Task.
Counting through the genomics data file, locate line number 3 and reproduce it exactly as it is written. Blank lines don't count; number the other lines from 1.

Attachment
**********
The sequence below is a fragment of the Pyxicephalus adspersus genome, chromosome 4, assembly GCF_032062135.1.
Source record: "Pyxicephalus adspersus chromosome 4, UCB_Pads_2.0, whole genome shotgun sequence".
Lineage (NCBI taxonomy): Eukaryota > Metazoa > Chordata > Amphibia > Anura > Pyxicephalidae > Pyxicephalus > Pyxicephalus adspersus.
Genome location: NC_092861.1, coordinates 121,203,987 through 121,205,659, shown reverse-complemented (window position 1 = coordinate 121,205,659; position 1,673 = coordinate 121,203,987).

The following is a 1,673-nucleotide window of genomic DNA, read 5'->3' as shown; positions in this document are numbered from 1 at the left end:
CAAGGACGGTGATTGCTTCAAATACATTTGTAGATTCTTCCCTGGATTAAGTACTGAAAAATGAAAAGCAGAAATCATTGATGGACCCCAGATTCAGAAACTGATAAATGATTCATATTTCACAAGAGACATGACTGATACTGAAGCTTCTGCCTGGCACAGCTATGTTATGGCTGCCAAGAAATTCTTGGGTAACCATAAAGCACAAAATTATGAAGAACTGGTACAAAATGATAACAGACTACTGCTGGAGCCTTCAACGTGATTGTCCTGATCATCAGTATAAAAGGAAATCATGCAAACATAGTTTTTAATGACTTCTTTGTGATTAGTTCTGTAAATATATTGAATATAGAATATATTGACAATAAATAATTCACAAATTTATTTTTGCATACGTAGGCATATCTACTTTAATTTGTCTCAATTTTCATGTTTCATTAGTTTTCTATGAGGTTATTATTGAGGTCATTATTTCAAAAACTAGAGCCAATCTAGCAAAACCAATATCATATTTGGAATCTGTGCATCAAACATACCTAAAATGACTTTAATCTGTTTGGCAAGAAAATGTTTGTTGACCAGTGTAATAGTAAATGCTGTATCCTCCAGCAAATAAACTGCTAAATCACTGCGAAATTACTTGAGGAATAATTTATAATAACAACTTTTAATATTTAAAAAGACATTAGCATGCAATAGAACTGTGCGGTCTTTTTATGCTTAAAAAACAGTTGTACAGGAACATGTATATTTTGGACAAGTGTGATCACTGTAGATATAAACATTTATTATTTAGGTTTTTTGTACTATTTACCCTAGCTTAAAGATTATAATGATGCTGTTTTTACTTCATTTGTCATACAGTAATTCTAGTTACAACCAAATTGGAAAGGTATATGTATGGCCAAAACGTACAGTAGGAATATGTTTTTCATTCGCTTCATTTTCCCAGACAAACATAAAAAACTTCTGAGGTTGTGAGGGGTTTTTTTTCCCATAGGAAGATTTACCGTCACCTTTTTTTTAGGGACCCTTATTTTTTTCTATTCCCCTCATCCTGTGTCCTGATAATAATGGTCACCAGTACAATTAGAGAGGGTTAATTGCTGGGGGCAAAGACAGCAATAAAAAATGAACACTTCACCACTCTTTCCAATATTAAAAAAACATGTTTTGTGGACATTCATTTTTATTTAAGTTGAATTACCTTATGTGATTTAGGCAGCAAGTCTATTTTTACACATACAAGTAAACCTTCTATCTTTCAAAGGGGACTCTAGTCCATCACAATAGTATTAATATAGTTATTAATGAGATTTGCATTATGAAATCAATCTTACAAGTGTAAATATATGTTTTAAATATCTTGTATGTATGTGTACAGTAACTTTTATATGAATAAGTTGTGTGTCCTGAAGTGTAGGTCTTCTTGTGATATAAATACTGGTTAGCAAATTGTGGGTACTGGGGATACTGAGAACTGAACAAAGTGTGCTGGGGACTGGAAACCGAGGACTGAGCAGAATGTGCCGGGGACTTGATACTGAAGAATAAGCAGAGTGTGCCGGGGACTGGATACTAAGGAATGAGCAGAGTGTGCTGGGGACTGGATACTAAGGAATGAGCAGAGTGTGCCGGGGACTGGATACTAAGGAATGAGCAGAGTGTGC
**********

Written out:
Lineage (NCBI taxonomy): Eukaryota > Metazoa > Chordata > Amphibia > Anura > Pyxicephalidae > Pyxicephalus > Pyxicephalus adspersus.